By: Janice Johnson-Plumer
When I was my son’s age I had so many role models. I looked up to anyone who was a dancer. I always envied dancers and I imagined that I was going to be the next Jennifer Beals from Flashdance. (I’m sure if you were to ask young girls today, they would have no clue who Jennifer Beals is and what Flashdance is. “Is that an app or something?”).
Now that I am a mother, it scares me to see who kids look up to as their role models. Many times role models are athletes, rappers, Justin Beiber, and whoever else has the glitz and the glam. Even though dancers were my role models, it appeared they were on the up and up and did not have any misfortune that I knew of.
My pastor always preaches to the youth that role models need to be selected very carefully. What you see is not always gold and glamour. Take the case of Aaron Hernandez. Here is a young man with so much potential, a lucrative contract, a beautiful home and family, playing for one of the top teams, and yet his past has caught up with him. Kids had his jersey number with the hopes of one day being just like him. But as soon as the news unfolded of him being involved with a serious crime, it was announced online you can return your jersey and exchange it for another one. In a blink of an eye Aaron Hernandez went from a household name to another statistic in our criminal justice system. What should our kids think? Should they think that once you have fame and fortune this is what it’s all about?
Many of our youth do not live in a two-parent household. My heart aches for young people, especially young boys who do not have a father figure they can look up to, someone in the home to steer them in the right direction. Instead, they look up to athletes. They may think the lifestyle is easy and has endless possibilities of money and fame, so that’s what they strive for. They may think sports will be their ticket out of their situation, but fail to realize what they had to do to get there.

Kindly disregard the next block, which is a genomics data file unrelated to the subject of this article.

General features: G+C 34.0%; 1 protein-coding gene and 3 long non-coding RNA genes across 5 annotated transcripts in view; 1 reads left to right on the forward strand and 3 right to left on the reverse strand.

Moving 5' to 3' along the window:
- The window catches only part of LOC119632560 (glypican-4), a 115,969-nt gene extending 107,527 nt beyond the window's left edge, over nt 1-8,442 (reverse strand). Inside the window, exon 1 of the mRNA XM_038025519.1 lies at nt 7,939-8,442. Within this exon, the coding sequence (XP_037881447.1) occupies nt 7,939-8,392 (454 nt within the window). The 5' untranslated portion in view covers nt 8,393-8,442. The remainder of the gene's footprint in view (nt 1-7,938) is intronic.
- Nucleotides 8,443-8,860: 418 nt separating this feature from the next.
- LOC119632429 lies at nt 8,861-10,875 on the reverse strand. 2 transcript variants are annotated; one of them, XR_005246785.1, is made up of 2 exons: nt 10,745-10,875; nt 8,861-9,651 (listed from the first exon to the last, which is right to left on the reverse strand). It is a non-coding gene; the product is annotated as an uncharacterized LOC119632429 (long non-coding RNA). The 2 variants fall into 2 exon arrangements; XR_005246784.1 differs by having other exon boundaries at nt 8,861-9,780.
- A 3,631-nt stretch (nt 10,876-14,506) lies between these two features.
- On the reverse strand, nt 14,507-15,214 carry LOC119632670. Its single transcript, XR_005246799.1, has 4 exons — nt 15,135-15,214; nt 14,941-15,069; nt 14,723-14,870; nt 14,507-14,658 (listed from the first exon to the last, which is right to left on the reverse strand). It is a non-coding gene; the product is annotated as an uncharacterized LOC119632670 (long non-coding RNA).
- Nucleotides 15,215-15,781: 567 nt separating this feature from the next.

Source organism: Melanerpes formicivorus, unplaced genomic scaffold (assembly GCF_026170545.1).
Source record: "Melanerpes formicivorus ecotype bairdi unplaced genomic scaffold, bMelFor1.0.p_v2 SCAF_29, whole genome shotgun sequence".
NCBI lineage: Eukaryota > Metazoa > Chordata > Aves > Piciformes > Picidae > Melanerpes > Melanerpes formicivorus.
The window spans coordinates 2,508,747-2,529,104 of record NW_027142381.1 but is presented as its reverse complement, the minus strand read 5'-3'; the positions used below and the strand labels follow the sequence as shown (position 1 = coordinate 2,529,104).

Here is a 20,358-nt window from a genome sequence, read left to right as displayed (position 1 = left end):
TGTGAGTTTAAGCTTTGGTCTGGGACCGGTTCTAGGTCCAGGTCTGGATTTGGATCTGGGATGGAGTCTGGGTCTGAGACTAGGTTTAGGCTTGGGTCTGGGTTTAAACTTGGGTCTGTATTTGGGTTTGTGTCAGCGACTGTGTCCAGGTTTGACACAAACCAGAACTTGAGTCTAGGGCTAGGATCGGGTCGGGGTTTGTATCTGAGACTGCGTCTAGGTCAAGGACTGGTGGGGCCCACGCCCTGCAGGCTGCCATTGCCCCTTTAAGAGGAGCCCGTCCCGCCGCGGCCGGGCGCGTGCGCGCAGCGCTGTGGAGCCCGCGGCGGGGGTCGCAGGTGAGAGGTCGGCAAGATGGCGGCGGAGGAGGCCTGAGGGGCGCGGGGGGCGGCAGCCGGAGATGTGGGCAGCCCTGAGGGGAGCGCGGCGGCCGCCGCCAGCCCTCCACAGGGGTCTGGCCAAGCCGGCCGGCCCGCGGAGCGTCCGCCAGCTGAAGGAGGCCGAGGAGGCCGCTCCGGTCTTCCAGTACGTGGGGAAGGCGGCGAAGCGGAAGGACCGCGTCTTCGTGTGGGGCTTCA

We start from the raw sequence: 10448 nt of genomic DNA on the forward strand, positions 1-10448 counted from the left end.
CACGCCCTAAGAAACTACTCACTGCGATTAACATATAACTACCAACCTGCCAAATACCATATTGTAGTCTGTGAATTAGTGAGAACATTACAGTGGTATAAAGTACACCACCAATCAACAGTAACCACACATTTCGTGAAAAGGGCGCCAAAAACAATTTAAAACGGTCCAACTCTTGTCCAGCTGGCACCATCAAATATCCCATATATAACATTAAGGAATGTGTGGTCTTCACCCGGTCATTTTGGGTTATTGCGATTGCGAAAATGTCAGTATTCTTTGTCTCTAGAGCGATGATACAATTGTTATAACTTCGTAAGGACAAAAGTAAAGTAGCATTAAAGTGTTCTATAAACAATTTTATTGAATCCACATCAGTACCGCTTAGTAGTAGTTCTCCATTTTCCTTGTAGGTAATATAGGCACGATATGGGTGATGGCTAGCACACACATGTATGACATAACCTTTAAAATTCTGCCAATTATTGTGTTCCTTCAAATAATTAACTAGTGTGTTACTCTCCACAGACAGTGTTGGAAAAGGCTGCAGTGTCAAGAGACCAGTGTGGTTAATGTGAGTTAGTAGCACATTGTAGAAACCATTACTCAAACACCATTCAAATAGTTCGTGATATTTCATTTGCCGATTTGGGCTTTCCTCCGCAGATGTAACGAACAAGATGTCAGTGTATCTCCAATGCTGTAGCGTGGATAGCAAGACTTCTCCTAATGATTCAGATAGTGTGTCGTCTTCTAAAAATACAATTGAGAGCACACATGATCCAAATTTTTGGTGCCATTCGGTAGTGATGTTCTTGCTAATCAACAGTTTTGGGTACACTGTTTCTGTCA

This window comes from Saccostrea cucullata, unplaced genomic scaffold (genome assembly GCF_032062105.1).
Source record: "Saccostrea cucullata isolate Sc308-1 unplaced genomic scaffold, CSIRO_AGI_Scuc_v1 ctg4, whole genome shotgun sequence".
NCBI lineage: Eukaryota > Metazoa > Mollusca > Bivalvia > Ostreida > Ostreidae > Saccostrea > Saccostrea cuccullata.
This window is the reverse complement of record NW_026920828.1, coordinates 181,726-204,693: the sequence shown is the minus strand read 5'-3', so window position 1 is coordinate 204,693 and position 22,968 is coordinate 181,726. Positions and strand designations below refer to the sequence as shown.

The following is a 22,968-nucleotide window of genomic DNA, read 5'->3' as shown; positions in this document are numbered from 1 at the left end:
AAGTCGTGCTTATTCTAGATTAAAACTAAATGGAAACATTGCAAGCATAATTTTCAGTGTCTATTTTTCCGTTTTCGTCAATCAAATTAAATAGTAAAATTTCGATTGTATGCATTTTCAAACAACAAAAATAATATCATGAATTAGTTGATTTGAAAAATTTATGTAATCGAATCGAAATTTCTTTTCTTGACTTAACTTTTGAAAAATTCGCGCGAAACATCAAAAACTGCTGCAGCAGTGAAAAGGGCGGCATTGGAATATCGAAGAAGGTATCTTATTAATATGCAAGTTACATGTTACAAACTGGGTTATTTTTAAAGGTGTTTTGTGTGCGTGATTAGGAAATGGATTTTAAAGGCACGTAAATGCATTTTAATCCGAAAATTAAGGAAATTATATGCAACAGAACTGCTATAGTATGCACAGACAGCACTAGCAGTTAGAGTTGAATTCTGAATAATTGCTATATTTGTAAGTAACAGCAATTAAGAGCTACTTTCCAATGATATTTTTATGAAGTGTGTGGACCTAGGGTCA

Some of our youth do not even know what a role model is and what defines one. In my opinion, money, fame, and lots of women do not define a role model. To me, a true role model is a person who has sacrificed, worked hard, and has gone above and beyond – not someone who simply has gold chains, cars, women, and baby momma’s.
When I think of my definition, a person who comes to my mind is my mother. She embodied class, had a caring spirit, and gave and sacrificed all she had to ensure that I was taken care of. My mother had a limited education, but she and my father worked hard to make sure I went to college. They worked long and hard to make sure we had a roof over our heads, and it was enough room at the time. They didn’t live beyond their means, but I never thought the wiser.
My mother taught me all of that so I could pass those same values and beliefs on to my son. I recall a time when our son had to be interviewed for a summer camp. During the interview process he was asked a series of thought-provoking questions, including who was his role model? I was sure it was going to be me – after all, he’s attached to my hip. Not the case! My son instantly said his dad was his role model because he taught him his please-and-thank-you’s. “Really!” I thought to myself. I was so thankful that he chose my husband as his role model and not an athlete. (My son plays basketball and football, so he could have easily said someone from either of those sports.)
In times like these you just never know what will come out of your children’s mouths. I truly believe you are your children’s mirror, because I know I have passed on the same values and beliefs from my mother to my son.
Who are your role models? Who do your kids admire? Are they similar or very different? I would like to hear from you.
One thought on “Where Are the Role Models?”
I love this blog. My mom wasn’t always my role model, but as I grew older and learned what sacrifice parents make for their children and how she worked with my dad to provide a secure and loving childhood, I can easily say she tops the list.